Join our colleagues at the NCTA-TEA University of Colorado at Boulder. This book group will discuss the integration of biographies in social studies and literacy curriculum about wartime Japan and human rights. We will consider three picture-book biographies that depict respectively a Japanese diplomat, an atomic bomb survivor and a staff person in the Occupation General Headquarters. This course for K-8 teachers will explore historical narratives of war and peace in Japan, as well as writing and teaching biography on difficult topics for younger students. Eligibility and Expectations: Open to elementary and middle school teachers nationwide. Admission is selective and priority will be given to contract teachers whose curriculum incorporates Japan and teachers who have not previously taken an online course with the University of Colorado's NCTA or TEA programs. Participants are responsible for acquiring the three books in advance of the book group start date. Teachers are expected to: participate fully in all three module discussions and a live webinar with an author of one of the featured texts; submit a four-page Classroom Implementation Plan (CIP) describing ways to use the books in their teaching; and complete an evaluation. Online Format: The book group will be offered through three asynchronous modules and one live webinar. The book group opens with online introductions, September 25, 2020. The three modules run: October 2-15; October 16-29; and October 30-November 12, followed by a synchronous author webinar sponsored by NCTA at the Five College Center for East Asian Studies. Submission of a final paper and evaluation will complete the program on November 30, 2020. To learn more and register, please visit:

Columbia University NCTA: Teaching East Asia Through Graphic Novels: Fall 2020-Spring 2021 Book Group
Join our colleagues at Columbia University NCTA for a continuation of their series focusing on teaching East Asia through the following graphic novels: Black Ships: Illustrated Japanese History - The Americans Arrive. Written by Sean Michael Wilson. Illustrated by Akiko Shimojima, September 9, 2020 - October 6, 2020, The Satsuma Rebellion: Illustrated Japanese History - The Last Stand of the Samurai. Written by Sean Michael Wilson. Illustrated by Akiko Shimojima. October 14, 2020 - November 3, 2020, Banned Book Club. Written by Kim Hun Sook and Ryan Estrada. Illustrated by Ko Hyung-Ju. November 18, 2020 - December 22, 2020. To register for any of the above book groups or others, please visit the link below:

Other recently added online resources for K-12 teachers:

East Asia in the Geographic Perspective - Asia for Educators
Newly re-designed and optimized for mobile and tablet use, this collection of lesson materials focuses on the geography of East Asia; its land, water, people, agriculture, and why we call it "East Asia." In understanding the geography of the region, Students will gain a more complete understanding of the history and contemporary events in East Asia and the world. Depending on the set of Geography Standards or Themes in your curriculum, you can select the topic link you wish to explore to find relevant maps, visuals and lesson plans relevant to that topic from their interactive website. Resources focus on China, Japan, Korea, and Vietnam.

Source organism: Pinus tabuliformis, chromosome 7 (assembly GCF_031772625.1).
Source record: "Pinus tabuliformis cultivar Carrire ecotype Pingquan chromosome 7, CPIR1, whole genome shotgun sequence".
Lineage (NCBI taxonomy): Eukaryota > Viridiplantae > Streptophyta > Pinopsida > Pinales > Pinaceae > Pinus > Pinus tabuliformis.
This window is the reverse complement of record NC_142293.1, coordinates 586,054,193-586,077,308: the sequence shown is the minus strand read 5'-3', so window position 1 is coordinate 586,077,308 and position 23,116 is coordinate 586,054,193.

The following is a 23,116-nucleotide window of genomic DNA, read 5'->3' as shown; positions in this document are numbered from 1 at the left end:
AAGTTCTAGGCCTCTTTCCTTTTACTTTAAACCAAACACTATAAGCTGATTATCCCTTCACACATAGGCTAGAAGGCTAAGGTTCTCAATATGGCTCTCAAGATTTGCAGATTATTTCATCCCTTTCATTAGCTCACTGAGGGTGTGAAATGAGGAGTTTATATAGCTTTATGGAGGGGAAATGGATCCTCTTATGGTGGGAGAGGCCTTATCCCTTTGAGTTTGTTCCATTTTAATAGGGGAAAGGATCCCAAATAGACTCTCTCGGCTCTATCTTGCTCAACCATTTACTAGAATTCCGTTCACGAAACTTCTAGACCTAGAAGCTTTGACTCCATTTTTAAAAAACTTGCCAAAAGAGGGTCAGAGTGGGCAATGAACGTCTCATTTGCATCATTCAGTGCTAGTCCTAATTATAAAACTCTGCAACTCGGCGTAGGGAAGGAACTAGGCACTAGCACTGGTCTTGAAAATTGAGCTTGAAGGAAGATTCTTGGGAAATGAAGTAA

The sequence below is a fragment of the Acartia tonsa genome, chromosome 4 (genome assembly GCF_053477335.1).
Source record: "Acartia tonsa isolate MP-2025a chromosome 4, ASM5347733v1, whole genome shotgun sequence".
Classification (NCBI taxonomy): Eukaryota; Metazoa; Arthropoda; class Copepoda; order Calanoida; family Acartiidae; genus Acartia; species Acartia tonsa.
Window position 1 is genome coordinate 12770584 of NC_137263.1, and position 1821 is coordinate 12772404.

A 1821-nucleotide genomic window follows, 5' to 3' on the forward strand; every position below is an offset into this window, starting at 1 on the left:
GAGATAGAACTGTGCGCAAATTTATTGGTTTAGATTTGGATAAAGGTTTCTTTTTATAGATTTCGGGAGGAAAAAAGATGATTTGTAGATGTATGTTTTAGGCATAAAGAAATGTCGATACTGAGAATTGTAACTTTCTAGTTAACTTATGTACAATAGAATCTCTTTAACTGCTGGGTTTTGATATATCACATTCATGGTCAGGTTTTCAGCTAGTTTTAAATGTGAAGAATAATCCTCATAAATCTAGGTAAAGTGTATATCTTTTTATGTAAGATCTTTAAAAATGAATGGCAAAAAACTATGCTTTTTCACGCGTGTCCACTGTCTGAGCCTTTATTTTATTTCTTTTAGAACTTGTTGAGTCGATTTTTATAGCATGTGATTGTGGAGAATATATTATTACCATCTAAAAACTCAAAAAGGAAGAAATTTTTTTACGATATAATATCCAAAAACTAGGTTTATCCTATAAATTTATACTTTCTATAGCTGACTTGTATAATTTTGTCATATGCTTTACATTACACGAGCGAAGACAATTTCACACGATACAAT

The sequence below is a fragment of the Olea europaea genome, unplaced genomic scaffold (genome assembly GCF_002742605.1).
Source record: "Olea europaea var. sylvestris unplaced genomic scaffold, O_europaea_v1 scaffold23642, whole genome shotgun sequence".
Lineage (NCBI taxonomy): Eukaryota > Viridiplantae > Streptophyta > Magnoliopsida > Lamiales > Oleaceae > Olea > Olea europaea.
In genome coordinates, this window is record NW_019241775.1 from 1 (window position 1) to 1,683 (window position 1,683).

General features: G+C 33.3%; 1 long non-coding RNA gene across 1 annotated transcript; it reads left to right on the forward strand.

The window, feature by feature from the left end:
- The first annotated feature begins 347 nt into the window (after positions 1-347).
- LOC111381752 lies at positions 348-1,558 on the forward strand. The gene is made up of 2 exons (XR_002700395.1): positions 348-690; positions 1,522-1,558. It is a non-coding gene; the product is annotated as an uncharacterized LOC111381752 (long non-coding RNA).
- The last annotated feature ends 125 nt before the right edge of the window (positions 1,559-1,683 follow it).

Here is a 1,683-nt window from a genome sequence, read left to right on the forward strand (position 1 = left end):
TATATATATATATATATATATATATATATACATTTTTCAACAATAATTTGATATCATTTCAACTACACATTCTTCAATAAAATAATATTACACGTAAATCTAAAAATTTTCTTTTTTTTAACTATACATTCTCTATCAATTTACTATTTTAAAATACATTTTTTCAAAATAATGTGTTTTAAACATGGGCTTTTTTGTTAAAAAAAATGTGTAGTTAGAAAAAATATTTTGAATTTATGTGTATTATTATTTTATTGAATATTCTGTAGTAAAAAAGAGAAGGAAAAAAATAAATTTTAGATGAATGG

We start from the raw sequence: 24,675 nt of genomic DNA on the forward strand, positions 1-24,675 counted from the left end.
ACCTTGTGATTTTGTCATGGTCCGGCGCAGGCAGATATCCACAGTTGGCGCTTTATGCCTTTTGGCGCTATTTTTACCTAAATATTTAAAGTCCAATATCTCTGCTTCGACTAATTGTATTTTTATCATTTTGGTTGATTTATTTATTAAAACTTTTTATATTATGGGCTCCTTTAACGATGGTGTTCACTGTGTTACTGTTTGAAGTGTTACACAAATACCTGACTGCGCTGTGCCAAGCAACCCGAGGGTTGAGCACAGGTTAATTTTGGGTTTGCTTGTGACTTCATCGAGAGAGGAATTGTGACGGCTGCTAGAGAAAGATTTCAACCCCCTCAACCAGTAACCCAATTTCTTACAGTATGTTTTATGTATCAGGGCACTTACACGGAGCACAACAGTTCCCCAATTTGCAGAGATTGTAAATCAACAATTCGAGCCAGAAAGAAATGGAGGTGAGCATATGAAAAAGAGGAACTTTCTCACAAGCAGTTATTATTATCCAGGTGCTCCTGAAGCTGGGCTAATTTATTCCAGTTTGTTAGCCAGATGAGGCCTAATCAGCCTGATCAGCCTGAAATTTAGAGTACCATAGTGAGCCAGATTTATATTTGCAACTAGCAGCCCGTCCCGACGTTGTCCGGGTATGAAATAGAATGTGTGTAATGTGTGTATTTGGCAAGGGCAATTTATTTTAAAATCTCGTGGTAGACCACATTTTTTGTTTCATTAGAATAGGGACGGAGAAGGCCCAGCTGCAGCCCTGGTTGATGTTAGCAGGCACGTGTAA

Imaging Japanese History: Teaching East Asia Online Curriculum
Imaging Japanese History is an online curriculum designed to enhance students' visual literacy skills, historical thinking skills, and knowledge of Japanese history. Five online modules each provide a case study in the role of art in capturing and conveying human experience. The modules address major content from the National Standards for World History and are designed to help students answer essential questions about Japan during particular time periods from Heian to the Twentieth-Century.

New website resource "Teaching China with the Smithsonian"
Check out the new website designed by educators for educators!

Resources for Teaching about Racial Discrimination during the Coronavirus Crisis
This list was compiled by our NCTA colleagues at the Program for Teaching East Asia (TEA) at the University of Colorado. It includes online resources for teachers looking to address challenges related to labeling and racism that might in our communities and media in the wake of this global health crisis.
Click here to view the online resources list.

Chinese Railroad Workers in North America Project (Stanford SPICE)
SPICE has created four lessons for high school audiences that draw upon research and findings from the Chinese Railroad Workers in North America Project. Teachers may deliver all four modules in the order listed below, or may deliver any one lesson as a stand-alone unit. See here for the SPICE site with related materials.

For more information about these and other programs and resources, visit the NCTA website